Rice has been shown to produce a number of labdane-related diterpenoid beyond the universal GAs. These include momilactones A and B, oryzalexins A to F, oryzalexin S, and phytocassanes A to E, all of which act as phytoalexins in leaves (Cartwright et al. 1981; Akatsuka et al. 1985; Sekido et al. 1986; Kodama et al. 1992; Kato et al. 1993; Kato et al. 1994; Koga et al. 1995; Koga et al. 1997). In addition, momilactones A and B were originally identified as dormancy factors from rice seed husks (Kato et al. 1973). More recently, momilactone B has been found to be constitutively secreted from the roots of rice seedlings and act as an allelochemical (Kato-Noguchi et al. 2002; Kato-Noguchi and Ino 2003). Given the extensive genomic and expressed sequence information available for rice (Goff et al. 2002; Yu et al. 2002; Kikuchi et al. 2003), this plant has become a model system for investigating labdane-related diterpenoid biosynthesis. Accordingly, we (along with other groups) have been engaged in functional identification of the corresponding biosynthetic genes, particularly the relevant labdane-related diterpene synthases/cyclases.

Methods

Plant material

The rice plants (Oryza sativa L. subsp. japonica cv Nipponbare) used here have been previously described (Xu et al. 2004). Briefly, four week old greenhouse grown plants were dissected to obtain the roots, which were used directly, or leaves, which underwent either mock treatment or UV irradiation [this has previously been shown to induce phytoalexin biosynthesis (Kodama et al. 1988)]. These tissues were frozen in liquid N2 and total RNA extracted using Concert Plant Reagent (Invitrogen, Carlsbad, CA, USA) and stored at -80C.

Cloning

Putative labdane-related diterpene synthases/cyclases were identified by BLAST queries of GenBank (www.ncbi.nlm.nih.gov/BLAST/), The Institute for Genomic Research (TIGR; tigrblast.tigr.org/tgi/), and the rice cDNA database at KOME (cdna01.dna.affrc.go.jp/cDNA/) with the nucleotide sequences of ent-CPP and kaurene synthases from Arabidopsis [Genbank entries U11034 and AF034774, respectively; (Sun and Kamiya 1994; Yamaguchi et al. 1998)]. Fragments corresponding to the rice genes were obtained via RT-PCR with gene-specific primers, cloned into pCR-Zero-Blunt (Invitrogen), and verified by complete sequencing. In some cases, full-length cDNA could be directly amplified in RT-PCR reactions using primers based on the predicted sequence. More often, it was necessary to use rapid amplification of cDNA ends (RACE) to obtain the correct 5' and/or 3' sequence. This then enabled amplification of the complete cDNA by RT-PCR. The full-length gene products were cloned by directional topoisomerization into pENTR/SD/D-TOPO (Invitrogen) and verified by complete sequencing.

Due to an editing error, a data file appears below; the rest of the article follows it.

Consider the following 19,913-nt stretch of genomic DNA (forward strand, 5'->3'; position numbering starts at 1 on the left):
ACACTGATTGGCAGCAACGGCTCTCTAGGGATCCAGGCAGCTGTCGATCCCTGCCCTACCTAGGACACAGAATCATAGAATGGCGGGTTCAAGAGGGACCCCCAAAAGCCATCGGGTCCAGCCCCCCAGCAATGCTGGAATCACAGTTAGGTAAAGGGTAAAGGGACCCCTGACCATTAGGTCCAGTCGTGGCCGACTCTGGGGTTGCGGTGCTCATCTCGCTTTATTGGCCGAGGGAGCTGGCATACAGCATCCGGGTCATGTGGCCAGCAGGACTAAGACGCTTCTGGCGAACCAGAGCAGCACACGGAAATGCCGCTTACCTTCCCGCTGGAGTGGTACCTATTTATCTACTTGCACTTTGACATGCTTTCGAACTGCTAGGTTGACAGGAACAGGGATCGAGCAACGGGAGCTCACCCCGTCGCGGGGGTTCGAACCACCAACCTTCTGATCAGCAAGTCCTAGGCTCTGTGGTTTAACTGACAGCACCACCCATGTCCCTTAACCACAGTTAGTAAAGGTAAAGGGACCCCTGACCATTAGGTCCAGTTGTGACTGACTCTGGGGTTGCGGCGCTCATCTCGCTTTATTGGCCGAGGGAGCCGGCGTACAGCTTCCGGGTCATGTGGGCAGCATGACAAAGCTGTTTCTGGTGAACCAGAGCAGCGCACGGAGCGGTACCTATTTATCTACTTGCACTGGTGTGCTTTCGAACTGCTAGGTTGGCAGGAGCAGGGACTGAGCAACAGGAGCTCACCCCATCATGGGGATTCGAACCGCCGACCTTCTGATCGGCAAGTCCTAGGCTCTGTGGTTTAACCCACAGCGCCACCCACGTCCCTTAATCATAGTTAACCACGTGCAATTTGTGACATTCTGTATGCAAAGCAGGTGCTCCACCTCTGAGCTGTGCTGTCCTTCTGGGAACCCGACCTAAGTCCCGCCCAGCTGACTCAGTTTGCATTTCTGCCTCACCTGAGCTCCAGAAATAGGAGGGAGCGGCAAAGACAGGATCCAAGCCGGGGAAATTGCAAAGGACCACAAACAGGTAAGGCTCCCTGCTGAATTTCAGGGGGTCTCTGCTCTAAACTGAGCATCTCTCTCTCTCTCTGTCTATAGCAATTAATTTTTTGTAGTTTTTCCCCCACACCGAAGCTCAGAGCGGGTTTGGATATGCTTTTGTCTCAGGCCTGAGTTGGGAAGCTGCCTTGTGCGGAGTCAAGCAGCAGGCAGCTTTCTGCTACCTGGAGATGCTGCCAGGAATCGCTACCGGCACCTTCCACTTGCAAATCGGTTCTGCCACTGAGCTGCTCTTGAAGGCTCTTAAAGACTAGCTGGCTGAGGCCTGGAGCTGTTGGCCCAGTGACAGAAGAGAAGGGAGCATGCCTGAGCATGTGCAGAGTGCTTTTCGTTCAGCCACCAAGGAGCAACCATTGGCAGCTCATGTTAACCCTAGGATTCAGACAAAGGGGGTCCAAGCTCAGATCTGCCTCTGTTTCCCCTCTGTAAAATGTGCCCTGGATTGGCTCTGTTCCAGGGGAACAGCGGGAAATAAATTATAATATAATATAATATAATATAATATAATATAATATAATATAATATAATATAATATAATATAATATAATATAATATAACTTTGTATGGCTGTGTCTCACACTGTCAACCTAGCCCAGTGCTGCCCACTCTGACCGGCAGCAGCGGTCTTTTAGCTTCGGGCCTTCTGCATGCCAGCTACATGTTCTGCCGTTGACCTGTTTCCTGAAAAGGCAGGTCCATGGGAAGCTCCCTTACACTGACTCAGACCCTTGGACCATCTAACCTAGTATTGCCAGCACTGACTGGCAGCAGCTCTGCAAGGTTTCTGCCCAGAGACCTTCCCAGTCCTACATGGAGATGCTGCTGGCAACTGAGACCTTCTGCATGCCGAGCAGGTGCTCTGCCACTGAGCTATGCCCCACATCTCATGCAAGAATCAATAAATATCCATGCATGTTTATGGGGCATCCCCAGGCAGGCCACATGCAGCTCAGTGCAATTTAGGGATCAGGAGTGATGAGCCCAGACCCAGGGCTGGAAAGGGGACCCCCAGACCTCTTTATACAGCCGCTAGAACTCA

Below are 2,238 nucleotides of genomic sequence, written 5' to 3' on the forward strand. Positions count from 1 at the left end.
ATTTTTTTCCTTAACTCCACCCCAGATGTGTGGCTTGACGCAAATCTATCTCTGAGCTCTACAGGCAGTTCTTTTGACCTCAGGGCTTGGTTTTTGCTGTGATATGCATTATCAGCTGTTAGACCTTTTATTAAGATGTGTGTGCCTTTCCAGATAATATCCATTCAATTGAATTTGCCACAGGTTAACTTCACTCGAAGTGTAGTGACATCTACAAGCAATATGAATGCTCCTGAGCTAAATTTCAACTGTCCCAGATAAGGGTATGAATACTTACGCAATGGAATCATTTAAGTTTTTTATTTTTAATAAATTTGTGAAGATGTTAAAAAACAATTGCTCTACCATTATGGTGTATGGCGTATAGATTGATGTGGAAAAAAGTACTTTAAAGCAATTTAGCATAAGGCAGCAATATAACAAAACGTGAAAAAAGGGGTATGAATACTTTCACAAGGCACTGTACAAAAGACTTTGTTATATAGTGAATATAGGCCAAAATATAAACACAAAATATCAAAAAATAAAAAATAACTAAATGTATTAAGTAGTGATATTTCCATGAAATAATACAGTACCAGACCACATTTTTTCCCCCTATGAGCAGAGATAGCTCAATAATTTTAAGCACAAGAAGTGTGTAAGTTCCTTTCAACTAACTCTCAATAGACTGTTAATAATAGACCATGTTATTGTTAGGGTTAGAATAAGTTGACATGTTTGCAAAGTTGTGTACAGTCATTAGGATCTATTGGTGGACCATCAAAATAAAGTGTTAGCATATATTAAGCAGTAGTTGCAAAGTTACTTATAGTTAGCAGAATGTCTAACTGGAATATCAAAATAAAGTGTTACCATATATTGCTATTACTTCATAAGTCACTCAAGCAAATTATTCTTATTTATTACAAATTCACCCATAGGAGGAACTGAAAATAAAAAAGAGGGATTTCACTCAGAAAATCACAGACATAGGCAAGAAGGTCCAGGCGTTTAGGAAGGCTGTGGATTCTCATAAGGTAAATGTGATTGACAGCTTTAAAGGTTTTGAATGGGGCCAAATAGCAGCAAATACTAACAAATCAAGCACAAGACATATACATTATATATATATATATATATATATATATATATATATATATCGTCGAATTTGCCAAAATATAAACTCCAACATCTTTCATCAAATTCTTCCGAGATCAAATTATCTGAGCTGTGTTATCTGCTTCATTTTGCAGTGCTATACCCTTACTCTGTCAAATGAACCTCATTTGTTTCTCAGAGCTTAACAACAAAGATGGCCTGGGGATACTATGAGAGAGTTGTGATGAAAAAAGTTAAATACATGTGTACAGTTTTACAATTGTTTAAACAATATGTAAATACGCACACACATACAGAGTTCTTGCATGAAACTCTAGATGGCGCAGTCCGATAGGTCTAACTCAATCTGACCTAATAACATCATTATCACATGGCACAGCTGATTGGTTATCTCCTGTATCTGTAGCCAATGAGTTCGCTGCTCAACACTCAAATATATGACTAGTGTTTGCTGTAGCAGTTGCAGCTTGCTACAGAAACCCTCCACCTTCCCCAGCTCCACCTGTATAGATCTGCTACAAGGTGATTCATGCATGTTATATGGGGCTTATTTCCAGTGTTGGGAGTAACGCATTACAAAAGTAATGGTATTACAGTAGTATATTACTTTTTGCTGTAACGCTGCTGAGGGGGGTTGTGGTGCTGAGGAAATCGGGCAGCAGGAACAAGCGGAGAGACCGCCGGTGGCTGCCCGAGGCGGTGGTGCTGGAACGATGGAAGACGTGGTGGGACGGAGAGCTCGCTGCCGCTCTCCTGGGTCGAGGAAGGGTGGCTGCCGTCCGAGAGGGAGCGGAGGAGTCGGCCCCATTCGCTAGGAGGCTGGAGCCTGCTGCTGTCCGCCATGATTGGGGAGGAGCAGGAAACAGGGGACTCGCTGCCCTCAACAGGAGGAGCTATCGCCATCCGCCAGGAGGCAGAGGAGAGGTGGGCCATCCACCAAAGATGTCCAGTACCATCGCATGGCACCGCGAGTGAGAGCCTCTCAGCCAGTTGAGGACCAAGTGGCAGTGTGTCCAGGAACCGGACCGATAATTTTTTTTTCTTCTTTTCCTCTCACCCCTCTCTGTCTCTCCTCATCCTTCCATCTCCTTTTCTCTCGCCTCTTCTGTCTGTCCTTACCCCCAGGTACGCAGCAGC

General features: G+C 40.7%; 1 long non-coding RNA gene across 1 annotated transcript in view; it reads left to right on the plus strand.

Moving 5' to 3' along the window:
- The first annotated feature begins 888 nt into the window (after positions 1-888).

Recombinant expression

The genes were transferred by directional recombination to the T7 based expression vectors pDEST14 and pDEST15 (Gateway system; Invitrogen) for expression either alone or fused to glutathione-S-transferase (GST), respectively. Recombinant expression was carried out with the BL21-derived C41 strain of E. coli, as previously described (Xu et al. 2004). Briefly, recombinant cells were grown to mid-log phase at 37C, then shifted to 16C for 1-2 hours prior to induction with 1 mM IPTG, and the expression allowed to proceed overnight (16-20 hours).

Biochemical analysis

Recombinant proteins were partially purified from clarified cell lysates either by batch binding to ceramic hydroxyapatite type II beads (Bio-Rad, Hercules, CA, USA) as previously described (Xu et al. 2004), or to glutathione agarose beads for the GST fusion proteins. Reactions were carried out in assay buffer (50 mM HEPES, pH 7.2, 100 mM KCl, 5 mM MgCl2, 5% glycerol, and 5 mM DTT) with approximately 50 M of substrate (GGPP, ent-, or syn-CPP) and 20 L of the enzymatic preparation in a total volume of 0.2 mL. After 4 hours at 30C reactions were extracted 3 times with 0.5 mL hexanes for analysis of class I enzymatic products. To analyse class II enzymatic products it was necessary to remove the diphosphate moiety by dephosphorylation with calf intestinal phosphorylase (New England Biolabs, Beverly, MA, USA) prior to extraction. The resulting organic extracts were then concentrated to 0.1 mL for gas chromatography-mass spectrometry (GC-MS) analysis using an Agilent (Palo Alto, CA, USA) 6890N GC instrument with 5973N mass selective detector. Samples (5 L) were injected onto an HP-1MS column in the splitless mode. After a 3 min. isothermal hold at 40C, the oven temperature was increased at 20C/min. to 300C, where it was held for an additional 4 min. MS data from 40 to 500 m/z was collected during the temperature ramp and high isothermal hold. Enzymatic products were identified by comparison to authentic standards, which were those previously described (Mohan et al. 1996).